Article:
“When you meet somebody for the first time, you’re not meeting them, you’re meeting their representative.” – Chris Rock

Jack’s car needs an oil change so he goes online to look for a mechanic. He conducts a search and he comes across an Ad  from a business called Speedy Oil Changers that says “Come in to get your speedy 10-minute oil change at our friendly establishment”. He likes the brand and decides to get his oil change there. Jack arrives and asks for an oil change. The mechanic does the oil change but finishes in an hour. Jack is furious. 

 

Why is Jack furious?

He was furious because he was promised a 10 minute oil change and ended up being there for an hour. Jack wasted his time, energy, and money which makes it’s a great possibility that he will never get an oil change from there again.  

Your brand is everything you have. It’s what makes you different from the rest of the market. It sets customer expectations on how it will be when interacting with your company.  When a customer likes your brand and makes a step to interact with you it’s because your brand showed something that they would love to experience. When you fail to deliver that experience you will disappoint your customer and set yourself up for failure. 

Marketing could drive customers to your business but a great experience is what keeps customers coming back. 

 

A great customer experience means great reviews and a better chance that you will be recommended by your customers to their family or friends. Good reviews push prospects looking for your type of service or product in your direction. Customers love to see that what you are selling works for other people. It’s a great trust builder. 

 

A bad customer review can be devastating. Imagine if you own a car dealership and you promise that your cars run great. But someone leaves a review saying that you sold them a bad car. Everytime a customer goes to search your business on Google they are going to see that bad review that totally contradicts your brand message. How could they trust your brand?

 

So you can see that is all about being who you say you are.

Companies like Chick-fil-A do  a phenomenal job being who they say they are. Chick-fil-A was founded by a Christian man named Samuel Truett Cathy. It’s family owned and their Christian values and beliefs align with those of their business.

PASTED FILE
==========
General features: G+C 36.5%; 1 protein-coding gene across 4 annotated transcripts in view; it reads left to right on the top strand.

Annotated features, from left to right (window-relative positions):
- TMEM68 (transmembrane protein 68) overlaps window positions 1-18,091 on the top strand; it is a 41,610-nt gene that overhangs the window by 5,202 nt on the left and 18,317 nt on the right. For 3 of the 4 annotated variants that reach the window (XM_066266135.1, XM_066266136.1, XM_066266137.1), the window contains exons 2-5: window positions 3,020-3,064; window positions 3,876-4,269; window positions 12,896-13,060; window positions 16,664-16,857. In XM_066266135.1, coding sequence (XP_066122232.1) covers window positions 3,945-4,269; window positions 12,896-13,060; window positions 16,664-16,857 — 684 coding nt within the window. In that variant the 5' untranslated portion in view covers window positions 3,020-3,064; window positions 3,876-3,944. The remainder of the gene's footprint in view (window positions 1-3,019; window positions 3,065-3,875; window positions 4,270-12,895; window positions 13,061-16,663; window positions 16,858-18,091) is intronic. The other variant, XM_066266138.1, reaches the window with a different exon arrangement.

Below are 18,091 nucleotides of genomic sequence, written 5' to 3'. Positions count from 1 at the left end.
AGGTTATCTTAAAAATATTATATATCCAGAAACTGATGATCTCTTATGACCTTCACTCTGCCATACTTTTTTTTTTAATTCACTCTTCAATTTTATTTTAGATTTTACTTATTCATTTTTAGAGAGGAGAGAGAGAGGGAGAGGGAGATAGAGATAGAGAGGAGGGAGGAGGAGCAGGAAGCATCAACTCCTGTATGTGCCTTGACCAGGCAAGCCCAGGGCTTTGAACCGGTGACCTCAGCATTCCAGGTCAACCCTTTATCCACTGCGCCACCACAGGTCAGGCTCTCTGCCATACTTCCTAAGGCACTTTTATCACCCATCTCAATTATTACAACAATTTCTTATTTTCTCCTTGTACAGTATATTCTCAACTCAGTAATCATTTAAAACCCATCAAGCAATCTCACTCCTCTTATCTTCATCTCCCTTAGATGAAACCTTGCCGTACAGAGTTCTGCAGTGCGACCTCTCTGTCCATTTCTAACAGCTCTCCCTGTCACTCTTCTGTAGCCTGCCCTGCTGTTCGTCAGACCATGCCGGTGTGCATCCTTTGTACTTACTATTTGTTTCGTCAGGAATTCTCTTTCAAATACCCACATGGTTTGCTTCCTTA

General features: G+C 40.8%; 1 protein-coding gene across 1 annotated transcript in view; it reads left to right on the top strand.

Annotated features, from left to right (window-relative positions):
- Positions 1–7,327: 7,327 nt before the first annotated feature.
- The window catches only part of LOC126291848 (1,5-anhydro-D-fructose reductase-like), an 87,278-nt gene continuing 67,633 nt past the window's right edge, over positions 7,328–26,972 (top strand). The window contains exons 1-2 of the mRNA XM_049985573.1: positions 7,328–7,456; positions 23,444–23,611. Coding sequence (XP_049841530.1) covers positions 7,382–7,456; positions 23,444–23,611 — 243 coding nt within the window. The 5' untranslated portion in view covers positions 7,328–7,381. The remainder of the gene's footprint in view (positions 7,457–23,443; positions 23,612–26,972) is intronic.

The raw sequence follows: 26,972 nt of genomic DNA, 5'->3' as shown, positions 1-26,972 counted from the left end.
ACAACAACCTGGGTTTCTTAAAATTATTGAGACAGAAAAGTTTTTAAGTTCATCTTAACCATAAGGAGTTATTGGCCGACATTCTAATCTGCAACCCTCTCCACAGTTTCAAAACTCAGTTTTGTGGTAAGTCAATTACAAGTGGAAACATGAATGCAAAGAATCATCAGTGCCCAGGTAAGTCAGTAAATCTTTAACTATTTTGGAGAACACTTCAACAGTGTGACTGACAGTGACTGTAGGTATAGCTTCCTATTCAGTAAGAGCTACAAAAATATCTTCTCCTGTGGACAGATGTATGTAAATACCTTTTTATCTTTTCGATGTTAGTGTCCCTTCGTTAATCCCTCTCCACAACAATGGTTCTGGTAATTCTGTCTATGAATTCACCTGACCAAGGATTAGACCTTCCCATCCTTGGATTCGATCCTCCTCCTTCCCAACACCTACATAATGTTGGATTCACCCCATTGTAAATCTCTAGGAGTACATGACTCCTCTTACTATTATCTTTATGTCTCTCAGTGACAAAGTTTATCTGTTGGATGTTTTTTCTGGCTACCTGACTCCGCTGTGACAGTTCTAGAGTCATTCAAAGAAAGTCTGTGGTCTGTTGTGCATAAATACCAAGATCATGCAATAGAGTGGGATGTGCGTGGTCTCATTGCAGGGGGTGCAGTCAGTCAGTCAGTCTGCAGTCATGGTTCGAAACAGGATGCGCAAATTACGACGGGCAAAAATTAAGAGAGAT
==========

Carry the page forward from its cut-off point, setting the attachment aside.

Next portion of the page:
This restaurant isn’t open on Sunday because they believe that this day is for rest and worship. They also pride themselves on having excellent customer service. This shows because they are known for being the number one fast food chain in customer service

Does this mean that your brand should use religion as it’s backbone? It doesn’t have to. Your company has to have a strong purpose though. What does you business hope to accomplish? Why are you trying to solve this problem? If you have a strong enough why everything else follows through.

 

Your brand is an embodiment of who you are, what you do, and how you do it. Be who you say you are. 

If your brand stands for a speed and quality service make sure that your work its quick and efficient. If you promise excellent customer service you should make your customers feel at home. 

 

If you don’t deliver on what you promise don’t promise it or get better at what you promise. 

 

How to prevent?

Review your Brand and your Mission

You should review your mission and see  if it still aligns with what your current goal of your company is. Make sure your marketing message is parallel with what you can actually deliver. 

 

Don’t be catchy be real. 

What does your company believe in? Marketing is saying what the customers want to hear but it doesn’t mean anything if what they hear is a lie. Back up everything you say with your actions.

 

Personify your brand.

Your brand is a living, breathing person. Think as your brand not as an entity but as a person. A person that is responsible for satisfying their mission.

 

Constantly Improve you Customer Experience.

Go the extra mile for your customers. Under promise and over deliver!

 

I hope this was helpful. If you take anything away from this read, let it be to not be the business that doesn’t keeps its promise!